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Factsheet Bioenergy

Wood as a regenerative commodity is a perfect raw material and renewable energy source. The use of forest biomass by people is carbon-neutral, if in the long run the amount of biomass that is removed from the forest is the same as the amount that grows, and where the fossil energy used for harvest, haulage, transport and production (grey energy) is omitted from a first approximation. In regionally produced wood fuel, this grey energy accounts for only one to two percent of the energy contained in the fuel and is also considerably less than in fossil fuels such as oil and gas.

All carbon dioxide (CO2
), which is stored in wood is extracted from the atmosphere and is rereleased along differing timeframes according to use. It is therefore a classic cycle, which takes place both naturally – without human intervention – and also through the use of biomass.

The use of forest biomass by people is carbon-neutral, where in the long run the same amount of biomass is removed from the forest as grows.

In regard to climate protection, wood products should be used where they can store CO2 as long as possible and/or replace products which cause high CO2  emissions such as plastic, steel, coal or oil. This is known as the “substitution effect”. Depending on the product life, the CO2 can remain in the wood products for a few weeks or in the case of construction timber for many years. By-products from harvesting (firewood, woodchip goods), from processing (sawdust, off-cuts) or industry (cutting waste, wood shavings, black liquor) can be used to produce energy. Through the use of bioenergy less fossil fuels need to be burned.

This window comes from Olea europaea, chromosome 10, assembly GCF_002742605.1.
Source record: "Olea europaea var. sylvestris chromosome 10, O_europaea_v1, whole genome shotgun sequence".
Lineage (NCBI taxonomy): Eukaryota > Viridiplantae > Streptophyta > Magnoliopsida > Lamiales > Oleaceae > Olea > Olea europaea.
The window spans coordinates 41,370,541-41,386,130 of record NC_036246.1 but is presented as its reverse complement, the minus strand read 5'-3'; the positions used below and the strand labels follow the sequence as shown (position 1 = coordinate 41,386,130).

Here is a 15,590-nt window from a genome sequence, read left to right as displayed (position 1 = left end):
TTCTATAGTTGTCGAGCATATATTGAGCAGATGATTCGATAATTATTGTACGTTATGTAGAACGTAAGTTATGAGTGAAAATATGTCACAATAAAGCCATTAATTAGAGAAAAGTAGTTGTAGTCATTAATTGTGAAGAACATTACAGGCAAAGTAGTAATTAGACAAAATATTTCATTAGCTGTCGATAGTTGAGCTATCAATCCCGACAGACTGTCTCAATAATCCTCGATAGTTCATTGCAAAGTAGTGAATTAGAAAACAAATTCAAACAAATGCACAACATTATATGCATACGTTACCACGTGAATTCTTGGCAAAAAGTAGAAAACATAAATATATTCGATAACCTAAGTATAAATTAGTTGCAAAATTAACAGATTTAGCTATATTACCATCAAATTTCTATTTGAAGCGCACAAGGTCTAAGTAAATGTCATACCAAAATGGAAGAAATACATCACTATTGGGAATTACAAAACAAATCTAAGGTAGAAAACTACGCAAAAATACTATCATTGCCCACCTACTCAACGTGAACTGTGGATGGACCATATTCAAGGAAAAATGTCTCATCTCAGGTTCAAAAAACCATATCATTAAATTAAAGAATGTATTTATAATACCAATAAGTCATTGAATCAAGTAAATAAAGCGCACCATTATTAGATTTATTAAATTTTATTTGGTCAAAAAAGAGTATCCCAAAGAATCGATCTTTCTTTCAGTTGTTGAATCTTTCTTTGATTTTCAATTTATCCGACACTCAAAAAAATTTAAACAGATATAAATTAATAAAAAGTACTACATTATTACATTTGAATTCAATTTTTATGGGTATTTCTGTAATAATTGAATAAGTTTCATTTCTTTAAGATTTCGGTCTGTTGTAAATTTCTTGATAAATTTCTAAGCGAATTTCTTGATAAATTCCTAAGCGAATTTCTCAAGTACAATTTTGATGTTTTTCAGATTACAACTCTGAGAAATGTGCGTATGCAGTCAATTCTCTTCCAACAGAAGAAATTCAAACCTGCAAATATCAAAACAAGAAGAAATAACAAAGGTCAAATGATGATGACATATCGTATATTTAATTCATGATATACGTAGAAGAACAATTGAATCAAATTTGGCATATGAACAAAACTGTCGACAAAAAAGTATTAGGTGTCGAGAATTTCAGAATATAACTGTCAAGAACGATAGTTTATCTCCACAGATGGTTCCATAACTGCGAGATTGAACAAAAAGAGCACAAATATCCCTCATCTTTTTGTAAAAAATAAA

Wood as a carbon sink

The total aboveground biomass of the Austrian forest comes to 628 megatonnes (dry mass) or 1124 megatonnes CO2 in 2010. This contains an energy value of 12,624 Petajoules (PJ). The total energy use in Austria comes to around eleven percent of this figure, at 1,100 PJ per year. As a numerical projection this translates to an annual gross domestic use of 180 petajoules of woody biomass, which is around 1.4 percent of the energy content present in forests and is therefore easily sustainable for the forest. The Austrian oil and gas reserves are in contrast non-regenerative and will dwindle within 20 years.

Important raw materials for the production of renewable energy

Woody biomass is by far the most important raw material for the production of renewable energy globally, both in Europe and in Austria. Whereas wind power presently amounts to only two percent of renewable energy in Austria, the share of woody biomass is, at 45 percent, considerably higher than hydropower (34%).  Firewood, wood chips, sawmill by-products and bark come to about 60 percent, black liquor from the paper industry comes to 12 percent and pellets 5.3 percent of the biomass used for energy.

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